“Oak Leaves, Potatoes, and Kodachrome: The story of color at National Geographic”
Photographer Nathan Benn will discuss his take on the evolution of color photography at National Geographic, including his personal experience in his 20 year career and emphasizing the technical and creative evolution of color photography in print. Following his talk in the auditorium, guests are invited to join Benn in the new exhibition, “Kodachrome Memory: Nathan Benn’s North Shore, 1978” for a reception with the artist. Having photographed numerous Cape Ann residents while on assignment in 1978, all local residents are encouraged to attend.
Nathan Benn was a photographer for National Geographic Magazine from 1972 to 1991 and was sent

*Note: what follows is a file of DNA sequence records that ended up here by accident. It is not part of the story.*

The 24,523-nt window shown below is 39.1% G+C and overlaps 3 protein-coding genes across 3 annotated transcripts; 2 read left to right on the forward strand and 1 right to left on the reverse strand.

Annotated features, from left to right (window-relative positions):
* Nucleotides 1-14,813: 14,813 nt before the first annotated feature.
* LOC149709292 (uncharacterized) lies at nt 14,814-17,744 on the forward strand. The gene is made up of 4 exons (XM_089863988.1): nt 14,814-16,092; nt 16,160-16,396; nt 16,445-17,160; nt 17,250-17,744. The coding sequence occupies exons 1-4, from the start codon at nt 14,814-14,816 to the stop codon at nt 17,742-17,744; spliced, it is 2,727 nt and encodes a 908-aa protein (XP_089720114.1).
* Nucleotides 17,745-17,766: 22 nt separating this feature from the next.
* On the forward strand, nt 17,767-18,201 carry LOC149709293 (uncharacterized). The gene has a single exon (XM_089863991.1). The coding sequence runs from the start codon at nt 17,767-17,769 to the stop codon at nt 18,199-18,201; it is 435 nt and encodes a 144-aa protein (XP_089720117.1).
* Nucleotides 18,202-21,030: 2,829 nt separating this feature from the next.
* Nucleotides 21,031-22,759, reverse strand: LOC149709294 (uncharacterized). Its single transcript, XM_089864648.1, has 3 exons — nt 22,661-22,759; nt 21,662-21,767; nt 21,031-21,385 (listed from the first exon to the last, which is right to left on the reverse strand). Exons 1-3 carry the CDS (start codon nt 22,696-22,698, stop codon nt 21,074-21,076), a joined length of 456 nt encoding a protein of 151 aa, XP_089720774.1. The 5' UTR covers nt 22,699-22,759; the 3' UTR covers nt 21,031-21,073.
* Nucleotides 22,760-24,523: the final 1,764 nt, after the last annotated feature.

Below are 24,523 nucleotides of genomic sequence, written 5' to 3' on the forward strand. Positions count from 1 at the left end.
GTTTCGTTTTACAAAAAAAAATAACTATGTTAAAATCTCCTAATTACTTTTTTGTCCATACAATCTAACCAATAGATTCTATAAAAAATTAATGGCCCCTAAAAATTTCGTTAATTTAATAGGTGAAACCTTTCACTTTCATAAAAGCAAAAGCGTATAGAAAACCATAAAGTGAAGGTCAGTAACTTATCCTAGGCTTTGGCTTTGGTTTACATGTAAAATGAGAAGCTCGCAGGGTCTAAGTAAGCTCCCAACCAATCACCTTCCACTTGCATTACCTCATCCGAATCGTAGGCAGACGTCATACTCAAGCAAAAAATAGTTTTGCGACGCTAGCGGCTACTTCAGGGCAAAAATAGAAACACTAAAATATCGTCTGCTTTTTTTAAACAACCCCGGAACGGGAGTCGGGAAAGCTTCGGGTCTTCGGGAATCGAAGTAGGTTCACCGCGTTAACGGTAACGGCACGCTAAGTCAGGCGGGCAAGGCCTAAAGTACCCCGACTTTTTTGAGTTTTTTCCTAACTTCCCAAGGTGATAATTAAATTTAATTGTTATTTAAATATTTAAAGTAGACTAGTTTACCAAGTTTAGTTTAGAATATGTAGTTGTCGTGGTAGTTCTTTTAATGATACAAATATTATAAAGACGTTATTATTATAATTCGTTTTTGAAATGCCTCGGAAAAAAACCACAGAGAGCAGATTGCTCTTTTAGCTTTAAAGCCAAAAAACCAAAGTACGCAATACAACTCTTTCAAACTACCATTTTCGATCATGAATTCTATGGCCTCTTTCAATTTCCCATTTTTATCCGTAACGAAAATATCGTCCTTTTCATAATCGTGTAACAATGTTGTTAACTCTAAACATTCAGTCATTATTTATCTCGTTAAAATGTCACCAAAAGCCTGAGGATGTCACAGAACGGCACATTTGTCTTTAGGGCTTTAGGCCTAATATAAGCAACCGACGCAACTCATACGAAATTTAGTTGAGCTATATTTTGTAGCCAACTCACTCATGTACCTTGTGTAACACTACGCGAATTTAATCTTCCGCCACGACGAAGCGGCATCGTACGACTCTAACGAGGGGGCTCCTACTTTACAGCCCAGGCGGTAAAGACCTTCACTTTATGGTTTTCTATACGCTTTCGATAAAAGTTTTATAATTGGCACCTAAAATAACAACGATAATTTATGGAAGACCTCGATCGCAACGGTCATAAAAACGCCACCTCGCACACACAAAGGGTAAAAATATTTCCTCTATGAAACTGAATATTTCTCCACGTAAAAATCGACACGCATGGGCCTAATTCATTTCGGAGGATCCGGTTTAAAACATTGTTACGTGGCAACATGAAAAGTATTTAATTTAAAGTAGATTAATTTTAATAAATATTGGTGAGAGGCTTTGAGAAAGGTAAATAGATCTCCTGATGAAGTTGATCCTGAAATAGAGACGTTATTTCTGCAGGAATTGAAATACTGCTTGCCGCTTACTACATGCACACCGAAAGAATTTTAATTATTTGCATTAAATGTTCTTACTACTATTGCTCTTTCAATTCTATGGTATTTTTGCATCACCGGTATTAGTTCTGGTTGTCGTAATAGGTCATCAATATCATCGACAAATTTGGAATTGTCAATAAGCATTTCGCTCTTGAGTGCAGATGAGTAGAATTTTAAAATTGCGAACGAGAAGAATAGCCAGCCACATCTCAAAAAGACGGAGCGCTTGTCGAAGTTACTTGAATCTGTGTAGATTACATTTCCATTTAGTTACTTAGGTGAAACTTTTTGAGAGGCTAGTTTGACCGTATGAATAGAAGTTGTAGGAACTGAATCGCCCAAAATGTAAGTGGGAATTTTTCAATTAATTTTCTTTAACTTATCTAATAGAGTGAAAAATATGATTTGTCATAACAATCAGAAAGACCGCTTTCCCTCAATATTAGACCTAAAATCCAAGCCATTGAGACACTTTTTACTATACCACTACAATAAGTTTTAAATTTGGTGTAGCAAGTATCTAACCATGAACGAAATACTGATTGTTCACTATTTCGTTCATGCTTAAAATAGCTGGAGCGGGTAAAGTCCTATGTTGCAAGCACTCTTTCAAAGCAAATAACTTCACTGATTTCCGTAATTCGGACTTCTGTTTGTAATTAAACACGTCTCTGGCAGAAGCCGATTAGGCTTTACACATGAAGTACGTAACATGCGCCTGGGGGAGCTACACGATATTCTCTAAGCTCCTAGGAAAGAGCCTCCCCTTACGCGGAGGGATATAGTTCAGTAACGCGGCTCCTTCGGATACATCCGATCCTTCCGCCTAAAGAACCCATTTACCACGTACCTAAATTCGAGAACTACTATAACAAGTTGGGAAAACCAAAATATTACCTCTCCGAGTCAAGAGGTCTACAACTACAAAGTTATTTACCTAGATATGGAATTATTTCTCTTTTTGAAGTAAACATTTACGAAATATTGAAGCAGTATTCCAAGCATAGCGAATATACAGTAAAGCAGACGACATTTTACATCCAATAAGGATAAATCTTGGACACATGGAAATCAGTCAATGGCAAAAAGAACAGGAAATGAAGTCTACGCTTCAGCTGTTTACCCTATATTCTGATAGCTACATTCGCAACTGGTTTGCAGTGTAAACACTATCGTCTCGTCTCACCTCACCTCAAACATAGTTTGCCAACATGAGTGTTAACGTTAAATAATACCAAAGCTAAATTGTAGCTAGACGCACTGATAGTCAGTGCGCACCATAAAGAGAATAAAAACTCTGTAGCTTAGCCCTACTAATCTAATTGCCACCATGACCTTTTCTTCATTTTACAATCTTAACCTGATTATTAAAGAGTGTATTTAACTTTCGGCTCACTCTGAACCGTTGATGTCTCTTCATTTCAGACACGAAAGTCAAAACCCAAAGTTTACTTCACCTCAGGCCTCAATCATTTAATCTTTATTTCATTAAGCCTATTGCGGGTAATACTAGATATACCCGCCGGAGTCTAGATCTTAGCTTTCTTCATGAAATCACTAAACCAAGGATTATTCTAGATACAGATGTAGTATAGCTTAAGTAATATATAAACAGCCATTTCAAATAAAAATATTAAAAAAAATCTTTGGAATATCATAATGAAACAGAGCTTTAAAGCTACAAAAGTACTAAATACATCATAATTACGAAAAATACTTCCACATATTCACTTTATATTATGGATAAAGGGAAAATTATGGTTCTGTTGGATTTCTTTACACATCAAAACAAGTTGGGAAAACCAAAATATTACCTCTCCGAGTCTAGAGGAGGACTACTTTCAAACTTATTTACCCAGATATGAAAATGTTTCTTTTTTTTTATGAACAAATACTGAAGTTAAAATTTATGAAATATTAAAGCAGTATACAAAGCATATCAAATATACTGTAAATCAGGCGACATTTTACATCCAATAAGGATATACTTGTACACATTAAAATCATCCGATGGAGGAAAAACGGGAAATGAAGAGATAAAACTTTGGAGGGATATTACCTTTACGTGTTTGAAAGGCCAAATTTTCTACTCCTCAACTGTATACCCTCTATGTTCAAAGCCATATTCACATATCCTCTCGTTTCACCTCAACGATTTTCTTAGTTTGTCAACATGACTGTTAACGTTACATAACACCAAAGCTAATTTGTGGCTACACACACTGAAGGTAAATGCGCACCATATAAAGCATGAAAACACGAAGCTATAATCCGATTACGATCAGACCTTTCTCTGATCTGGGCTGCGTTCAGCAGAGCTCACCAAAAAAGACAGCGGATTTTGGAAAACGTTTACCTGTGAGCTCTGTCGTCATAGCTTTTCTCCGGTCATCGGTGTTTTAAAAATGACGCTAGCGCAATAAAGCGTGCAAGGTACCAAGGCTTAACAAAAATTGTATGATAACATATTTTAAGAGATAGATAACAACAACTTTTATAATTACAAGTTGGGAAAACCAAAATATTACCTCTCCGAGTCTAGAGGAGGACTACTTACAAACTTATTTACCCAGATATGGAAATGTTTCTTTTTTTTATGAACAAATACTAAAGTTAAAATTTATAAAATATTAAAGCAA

across the country and around the world to capture images of people and their homelands. The broad range of subjects and places Benn shot while on assignment is emblematic of the breadth of the Magazine’s reach and ranged from the Dead Sea, Prague and South Korea to the Mississippi Delta region, northern Vermont and New York’s Finger Lakes. Benn photographed on Boston’s North Shore for six months, from June through October 1978. He shot a total of 286 rolls of film, relying on Kodak’s long-lived and much loved 33 mm color film Kodachrome.
This program is free for CAM members or with Museum admission paid upon arrival. Space is limited; reservations required. Reservations can be made by calling 978-283-0455 x10, emailing firstname.lastname@example.org or online at Eventbrite.
Offered in conjunction with Kodachrome Memory, on view through February 19.
This program is accessible.
Image: Franklyn E. Goucher, an Essex clammer, digging at “Castle” sand flat, 1978.
He has dug clams here for 53 years. Photograph by Nathan Benn.